It is fundamentally the same exact car as the one that went on sale in 2007.
You can buy literally any other car. FCA itself sells a variety of other small crossover-y things that are much newer and better.
Amazingly, the total figure of Journey buyers in 2017 is even higher than the 89,470 of us Americans who picked one up. It climbs to 103,215 if you count Canadian sales, per GoodCarBadCar. We don’t have figures for other international markets (such as, say, Mexico) so the total figure is a troubling unknown.
When I first noticed how many people bought the Dodge Journey, I thought it was clearly just people who made bad decisions. We all have that one friend that continuously makes horrendously wrong decisions, even when faced with two options where one is clearly the better and wiser choice.
Yes, you can get one with three rows of seating. Yes, you can get one with a 283-horsepower V6 and all-wheel-drive. Yes, you can get one with a TV screen for the back seat. Yes, you can get an 8.4" touchscreen in the dash and navigation and seats and all that for just $33,825. And from an “intellectual” standpoint, that’s a Good Choice.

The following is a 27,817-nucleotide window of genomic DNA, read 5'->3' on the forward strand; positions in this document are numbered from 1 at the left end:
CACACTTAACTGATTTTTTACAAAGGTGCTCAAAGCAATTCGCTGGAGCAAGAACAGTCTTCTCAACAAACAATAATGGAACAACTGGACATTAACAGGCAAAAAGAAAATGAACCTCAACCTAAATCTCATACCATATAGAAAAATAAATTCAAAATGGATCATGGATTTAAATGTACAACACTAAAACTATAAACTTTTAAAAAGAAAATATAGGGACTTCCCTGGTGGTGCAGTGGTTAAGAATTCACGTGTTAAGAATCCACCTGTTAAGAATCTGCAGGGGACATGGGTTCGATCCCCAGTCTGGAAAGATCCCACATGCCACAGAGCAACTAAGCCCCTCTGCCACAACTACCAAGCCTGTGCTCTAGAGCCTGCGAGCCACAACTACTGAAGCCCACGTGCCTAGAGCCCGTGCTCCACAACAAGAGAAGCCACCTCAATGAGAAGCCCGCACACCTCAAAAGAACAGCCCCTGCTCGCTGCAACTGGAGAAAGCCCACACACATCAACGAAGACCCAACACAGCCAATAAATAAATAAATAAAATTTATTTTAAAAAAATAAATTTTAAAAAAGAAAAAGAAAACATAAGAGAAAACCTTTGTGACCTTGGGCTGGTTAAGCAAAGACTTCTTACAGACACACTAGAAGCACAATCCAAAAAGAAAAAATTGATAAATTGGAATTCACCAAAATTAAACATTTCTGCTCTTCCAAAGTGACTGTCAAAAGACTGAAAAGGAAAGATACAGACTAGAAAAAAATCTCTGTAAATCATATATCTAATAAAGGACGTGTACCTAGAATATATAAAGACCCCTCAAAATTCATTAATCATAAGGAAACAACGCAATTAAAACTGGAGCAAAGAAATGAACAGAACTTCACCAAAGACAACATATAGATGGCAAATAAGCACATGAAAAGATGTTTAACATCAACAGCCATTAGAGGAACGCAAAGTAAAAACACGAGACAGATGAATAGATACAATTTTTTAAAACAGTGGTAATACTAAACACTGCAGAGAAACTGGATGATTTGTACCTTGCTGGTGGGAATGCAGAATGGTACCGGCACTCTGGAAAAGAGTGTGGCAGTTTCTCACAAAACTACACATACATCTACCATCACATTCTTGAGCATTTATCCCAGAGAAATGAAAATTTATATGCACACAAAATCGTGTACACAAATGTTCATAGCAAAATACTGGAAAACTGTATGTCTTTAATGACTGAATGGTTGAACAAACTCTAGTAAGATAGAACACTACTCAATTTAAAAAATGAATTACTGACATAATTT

But is it? Is it really? Because at the end of the day you’ve got a Dodge Journey. That’s like going out and deciding what food to eat not by what is most delicious, or what is most nutritious, but by the maximum caloric value.
“Oh yes, I like to eat at the Cheesecake Factory because that is the only way I can guarantee 8,000,000 pounds of food-like product will go into my face at every meal,” you say.
And it’s not just me that has contempt for the Dodge Journey. Dodge itself hates the Dodge Journey. Here’s just how much contempt they treat buyers of the Dodge Journey with:
Yes, if you want it in off-white/beige nonsense, you’ll be getting a color called “White Noise.” As in, monotonous. Bland. Specifically designed to put you to sleep.
And then they charge you $500 for the privilege.
We do not want to hear from you. You are clearly deranged.